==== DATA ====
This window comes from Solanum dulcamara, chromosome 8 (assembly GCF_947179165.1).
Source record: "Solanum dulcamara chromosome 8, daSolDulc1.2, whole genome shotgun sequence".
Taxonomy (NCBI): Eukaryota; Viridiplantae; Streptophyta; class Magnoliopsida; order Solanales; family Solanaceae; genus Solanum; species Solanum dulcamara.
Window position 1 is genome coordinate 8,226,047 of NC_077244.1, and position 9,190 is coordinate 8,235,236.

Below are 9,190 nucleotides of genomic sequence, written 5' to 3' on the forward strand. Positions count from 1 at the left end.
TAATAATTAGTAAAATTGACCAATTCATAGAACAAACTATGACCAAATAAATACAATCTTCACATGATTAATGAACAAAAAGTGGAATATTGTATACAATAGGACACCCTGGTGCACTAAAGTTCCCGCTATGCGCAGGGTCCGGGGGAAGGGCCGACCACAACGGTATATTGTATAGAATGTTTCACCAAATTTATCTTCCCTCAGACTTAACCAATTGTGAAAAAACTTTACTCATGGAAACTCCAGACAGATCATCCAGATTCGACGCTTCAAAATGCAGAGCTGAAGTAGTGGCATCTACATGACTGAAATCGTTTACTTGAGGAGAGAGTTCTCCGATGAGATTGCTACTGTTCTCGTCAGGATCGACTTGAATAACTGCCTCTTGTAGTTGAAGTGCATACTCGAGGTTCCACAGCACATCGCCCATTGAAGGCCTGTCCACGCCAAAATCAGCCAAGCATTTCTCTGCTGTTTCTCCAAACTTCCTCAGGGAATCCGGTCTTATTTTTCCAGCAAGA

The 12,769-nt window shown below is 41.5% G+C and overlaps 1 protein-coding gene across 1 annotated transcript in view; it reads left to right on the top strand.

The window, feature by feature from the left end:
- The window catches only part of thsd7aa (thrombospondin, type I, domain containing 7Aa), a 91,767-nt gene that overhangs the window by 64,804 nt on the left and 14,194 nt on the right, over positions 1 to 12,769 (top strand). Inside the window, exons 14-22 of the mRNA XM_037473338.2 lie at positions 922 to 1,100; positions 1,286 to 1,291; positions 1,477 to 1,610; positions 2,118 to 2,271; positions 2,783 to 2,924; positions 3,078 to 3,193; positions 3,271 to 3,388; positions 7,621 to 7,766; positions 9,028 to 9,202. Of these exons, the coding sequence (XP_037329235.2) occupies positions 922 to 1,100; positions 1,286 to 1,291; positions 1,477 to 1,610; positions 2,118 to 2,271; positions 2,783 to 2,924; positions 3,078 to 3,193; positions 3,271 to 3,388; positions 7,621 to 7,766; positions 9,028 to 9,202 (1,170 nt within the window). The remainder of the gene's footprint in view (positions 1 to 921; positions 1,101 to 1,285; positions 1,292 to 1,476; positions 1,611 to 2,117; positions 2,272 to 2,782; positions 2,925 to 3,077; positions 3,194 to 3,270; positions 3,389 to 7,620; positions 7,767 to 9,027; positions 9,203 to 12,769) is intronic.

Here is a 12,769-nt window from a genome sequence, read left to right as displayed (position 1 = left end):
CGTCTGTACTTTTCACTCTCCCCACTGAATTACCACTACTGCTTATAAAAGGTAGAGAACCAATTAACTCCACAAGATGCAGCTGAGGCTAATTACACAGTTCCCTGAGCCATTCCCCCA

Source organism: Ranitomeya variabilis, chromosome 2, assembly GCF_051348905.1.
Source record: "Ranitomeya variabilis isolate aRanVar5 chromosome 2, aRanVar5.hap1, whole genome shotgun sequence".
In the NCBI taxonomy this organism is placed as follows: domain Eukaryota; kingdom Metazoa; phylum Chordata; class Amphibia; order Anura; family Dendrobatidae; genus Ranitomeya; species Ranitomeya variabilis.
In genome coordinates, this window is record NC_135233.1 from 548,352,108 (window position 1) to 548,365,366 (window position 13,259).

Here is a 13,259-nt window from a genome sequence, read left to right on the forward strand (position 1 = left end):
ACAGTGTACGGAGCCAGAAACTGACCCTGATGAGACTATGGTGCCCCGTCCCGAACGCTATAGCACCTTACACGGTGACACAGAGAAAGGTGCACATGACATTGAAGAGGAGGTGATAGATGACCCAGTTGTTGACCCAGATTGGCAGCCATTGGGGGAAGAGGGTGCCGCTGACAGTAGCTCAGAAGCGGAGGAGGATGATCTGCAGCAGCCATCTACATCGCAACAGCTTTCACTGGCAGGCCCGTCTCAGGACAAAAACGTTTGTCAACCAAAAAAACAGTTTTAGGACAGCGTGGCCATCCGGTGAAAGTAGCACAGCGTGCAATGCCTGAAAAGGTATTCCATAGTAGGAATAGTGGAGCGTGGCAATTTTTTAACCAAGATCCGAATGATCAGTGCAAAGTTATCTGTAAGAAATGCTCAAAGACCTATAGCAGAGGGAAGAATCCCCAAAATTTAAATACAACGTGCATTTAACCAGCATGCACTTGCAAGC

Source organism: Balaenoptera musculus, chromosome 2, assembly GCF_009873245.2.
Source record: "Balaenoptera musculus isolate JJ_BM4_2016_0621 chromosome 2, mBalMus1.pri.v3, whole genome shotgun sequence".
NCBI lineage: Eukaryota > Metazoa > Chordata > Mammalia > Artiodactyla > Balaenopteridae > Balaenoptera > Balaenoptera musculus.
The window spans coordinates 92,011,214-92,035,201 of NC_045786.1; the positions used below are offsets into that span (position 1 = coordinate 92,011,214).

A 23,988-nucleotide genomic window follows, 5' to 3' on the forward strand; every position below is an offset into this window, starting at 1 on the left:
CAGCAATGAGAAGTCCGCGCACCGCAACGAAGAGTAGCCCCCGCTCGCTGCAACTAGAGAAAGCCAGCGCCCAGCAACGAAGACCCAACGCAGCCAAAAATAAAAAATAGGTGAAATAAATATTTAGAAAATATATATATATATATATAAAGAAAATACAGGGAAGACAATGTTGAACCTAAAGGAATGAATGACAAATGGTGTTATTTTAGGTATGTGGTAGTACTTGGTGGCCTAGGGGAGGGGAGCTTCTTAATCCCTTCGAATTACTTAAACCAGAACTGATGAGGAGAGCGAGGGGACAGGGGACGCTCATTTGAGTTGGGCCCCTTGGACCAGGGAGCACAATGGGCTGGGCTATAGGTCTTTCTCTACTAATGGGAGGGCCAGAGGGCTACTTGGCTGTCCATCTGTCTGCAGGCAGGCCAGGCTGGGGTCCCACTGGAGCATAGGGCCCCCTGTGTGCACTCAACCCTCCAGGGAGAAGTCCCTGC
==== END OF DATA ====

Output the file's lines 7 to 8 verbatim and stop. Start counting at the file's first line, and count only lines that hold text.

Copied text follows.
The 12,769-nt window shown below is 41.5% G+C and overlaps 1 protein-coding gene across 1 annotated transcript in view; it reads left to right on the top strand.

The window, feature by feature from the left end: